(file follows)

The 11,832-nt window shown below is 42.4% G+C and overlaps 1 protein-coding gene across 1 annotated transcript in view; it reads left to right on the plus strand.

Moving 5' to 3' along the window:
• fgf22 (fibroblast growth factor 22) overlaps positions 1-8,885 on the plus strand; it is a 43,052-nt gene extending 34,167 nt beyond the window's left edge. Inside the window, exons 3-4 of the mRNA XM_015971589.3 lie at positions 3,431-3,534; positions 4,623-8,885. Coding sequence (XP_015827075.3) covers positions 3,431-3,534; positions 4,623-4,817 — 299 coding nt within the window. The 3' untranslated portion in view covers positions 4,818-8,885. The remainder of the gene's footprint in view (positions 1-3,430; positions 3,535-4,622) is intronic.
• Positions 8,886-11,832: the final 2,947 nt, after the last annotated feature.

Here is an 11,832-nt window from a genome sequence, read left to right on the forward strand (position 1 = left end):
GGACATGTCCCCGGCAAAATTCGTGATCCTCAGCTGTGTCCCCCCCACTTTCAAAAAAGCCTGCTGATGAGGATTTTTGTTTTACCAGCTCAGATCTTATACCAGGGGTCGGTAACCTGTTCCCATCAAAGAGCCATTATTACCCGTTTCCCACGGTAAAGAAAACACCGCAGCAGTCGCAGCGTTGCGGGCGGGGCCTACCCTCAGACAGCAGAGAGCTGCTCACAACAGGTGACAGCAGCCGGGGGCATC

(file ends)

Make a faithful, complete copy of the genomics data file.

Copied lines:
The 11,832-nt window shown below is 42.4% G+C and overlaps 1 protein-coding gene across 1 annotated transcript in view; it reads left to right on the plus strand.

Moving 5' to 3' along the window:
• fgf22 (fibroblast growth factor 22) overlaps positions 1-8,885 on the plus strand; it is a 43,052-nt gene extending 34,167 nt beyond the window's left edge. Inside the window, exons 3-4 of the mRNA XM_015971589.3 lie at positions 3,431-3,534; positions 4,623-8,885. Coding sequence (XP_015827075.3) covers positions 3,431-3,534; positions 4,623-4,817 — 299 coding nt within the window. The 3' untranslated portion in view covers positions 4,818-8,885. The remainder of the gene's footprint in view (positions 1-3,430; positions 3,535-4,622) is intronic.
• Positions 8,886-11,832: the final 2,947 nt, after the last annotated feature.

Here is an 11,832-nt window from a genome sequence, read left to right on the forward strand (position 1 = left end):
GGACATGTCCCCGGCAAAATTCGTGATCCTCAGCTGTGTCCCCCCCACTTTCAAAAAAGCCTGCTGATGAGGATTTTTGTTTTACCAGCTCAGATCTTATACCAGGGGTCGGTAACCTGTTCCCATCAAAGAGCCATTATTACCCGTTTCCCACGGTAAAGAAAACACCGCAGCAGTCGCAGCGTTGCGGGCGGGGCCTACCCTCAGACAGCAGAGAGCTGCTCACAACAGGTGACAGCAGCCGGGGGCATC